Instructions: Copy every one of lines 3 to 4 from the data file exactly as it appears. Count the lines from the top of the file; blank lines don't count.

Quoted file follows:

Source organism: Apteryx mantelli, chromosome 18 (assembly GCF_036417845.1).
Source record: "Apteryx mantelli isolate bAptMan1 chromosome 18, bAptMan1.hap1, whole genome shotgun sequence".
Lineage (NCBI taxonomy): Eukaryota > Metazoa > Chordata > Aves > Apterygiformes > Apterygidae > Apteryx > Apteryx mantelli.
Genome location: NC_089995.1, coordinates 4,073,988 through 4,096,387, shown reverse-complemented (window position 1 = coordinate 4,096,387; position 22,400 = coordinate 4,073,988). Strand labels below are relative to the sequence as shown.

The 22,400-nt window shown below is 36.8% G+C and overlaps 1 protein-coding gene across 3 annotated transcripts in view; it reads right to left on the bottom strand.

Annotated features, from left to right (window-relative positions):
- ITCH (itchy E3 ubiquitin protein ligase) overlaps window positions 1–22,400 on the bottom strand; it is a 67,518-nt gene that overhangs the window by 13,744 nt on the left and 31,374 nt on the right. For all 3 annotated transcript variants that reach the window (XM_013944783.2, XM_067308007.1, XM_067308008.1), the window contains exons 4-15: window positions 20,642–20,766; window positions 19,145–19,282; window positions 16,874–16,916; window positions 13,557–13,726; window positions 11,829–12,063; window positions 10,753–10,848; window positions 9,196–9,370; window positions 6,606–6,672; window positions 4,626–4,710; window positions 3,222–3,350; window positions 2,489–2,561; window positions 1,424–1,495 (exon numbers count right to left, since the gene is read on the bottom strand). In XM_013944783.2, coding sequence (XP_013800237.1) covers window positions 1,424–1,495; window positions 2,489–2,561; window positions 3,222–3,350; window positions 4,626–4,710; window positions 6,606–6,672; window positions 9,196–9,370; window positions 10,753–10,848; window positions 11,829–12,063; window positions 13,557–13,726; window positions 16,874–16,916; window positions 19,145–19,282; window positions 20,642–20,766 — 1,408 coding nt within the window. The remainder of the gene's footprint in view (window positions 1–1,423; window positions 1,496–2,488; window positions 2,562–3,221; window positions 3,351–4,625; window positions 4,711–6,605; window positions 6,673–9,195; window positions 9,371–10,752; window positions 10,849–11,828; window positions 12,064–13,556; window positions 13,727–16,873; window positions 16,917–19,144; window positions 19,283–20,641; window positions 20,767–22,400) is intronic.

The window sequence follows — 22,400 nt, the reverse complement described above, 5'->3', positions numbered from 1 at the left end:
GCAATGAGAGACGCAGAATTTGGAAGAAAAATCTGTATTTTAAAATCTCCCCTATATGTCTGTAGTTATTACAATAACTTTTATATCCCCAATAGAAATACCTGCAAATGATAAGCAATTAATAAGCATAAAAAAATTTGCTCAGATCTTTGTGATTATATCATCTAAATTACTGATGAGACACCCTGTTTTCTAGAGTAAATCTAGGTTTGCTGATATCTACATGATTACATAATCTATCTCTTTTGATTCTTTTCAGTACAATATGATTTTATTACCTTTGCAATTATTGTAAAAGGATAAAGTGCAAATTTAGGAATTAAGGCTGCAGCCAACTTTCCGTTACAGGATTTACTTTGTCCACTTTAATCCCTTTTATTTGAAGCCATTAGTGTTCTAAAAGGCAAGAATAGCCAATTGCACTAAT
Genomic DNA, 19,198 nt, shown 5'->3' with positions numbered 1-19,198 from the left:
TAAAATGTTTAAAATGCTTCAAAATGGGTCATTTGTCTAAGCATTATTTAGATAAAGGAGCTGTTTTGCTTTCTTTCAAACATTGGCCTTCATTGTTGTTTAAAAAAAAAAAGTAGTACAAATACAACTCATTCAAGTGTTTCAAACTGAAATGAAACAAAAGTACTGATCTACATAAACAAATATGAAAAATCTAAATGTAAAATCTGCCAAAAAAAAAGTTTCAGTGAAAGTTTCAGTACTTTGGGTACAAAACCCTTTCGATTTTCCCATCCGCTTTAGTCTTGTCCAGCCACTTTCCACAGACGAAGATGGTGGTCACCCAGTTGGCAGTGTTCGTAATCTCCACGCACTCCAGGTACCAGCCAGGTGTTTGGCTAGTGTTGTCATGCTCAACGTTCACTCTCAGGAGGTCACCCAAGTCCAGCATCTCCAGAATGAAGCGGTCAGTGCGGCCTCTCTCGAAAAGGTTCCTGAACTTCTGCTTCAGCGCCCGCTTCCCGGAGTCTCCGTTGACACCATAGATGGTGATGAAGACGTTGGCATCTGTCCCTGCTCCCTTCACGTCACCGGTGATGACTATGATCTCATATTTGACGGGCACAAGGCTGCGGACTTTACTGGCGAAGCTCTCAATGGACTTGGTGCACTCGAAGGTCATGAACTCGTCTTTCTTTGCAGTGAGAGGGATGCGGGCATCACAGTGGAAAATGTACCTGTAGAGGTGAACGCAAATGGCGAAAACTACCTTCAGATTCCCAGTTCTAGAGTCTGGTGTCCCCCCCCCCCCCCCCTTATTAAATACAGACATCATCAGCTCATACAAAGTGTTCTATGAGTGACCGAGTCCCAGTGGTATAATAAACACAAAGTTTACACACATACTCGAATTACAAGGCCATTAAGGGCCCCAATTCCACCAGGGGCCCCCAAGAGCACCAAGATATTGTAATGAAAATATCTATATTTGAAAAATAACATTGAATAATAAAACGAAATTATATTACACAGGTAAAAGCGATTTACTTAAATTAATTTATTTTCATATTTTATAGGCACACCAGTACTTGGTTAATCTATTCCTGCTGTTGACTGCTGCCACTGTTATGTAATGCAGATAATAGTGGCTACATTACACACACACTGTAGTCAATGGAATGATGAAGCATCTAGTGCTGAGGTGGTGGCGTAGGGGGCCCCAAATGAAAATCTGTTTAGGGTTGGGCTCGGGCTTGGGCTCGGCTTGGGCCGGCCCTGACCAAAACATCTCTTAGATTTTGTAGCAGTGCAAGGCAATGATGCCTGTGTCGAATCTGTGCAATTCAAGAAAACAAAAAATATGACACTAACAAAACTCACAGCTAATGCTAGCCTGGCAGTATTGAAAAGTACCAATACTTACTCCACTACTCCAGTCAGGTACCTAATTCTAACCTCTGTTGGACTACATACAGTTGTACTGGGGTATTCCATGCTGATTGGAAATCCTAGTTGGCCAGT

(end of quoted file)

Lineage (NCBI taxonomy): Eukaryota > Metazoa > Chordata > Aves > Apterygiformes > Apterygidae > Apteryx > Apteryx mantelli.
Genome location: NC_089995.1, coordinates 4,073,988 through 4,096,387, shown reverse-complemented (window position 1 = coordinate 4,096,387; position 22,400 = coordinate 4,073,988). Strand labels below are relative to the sequence as shown.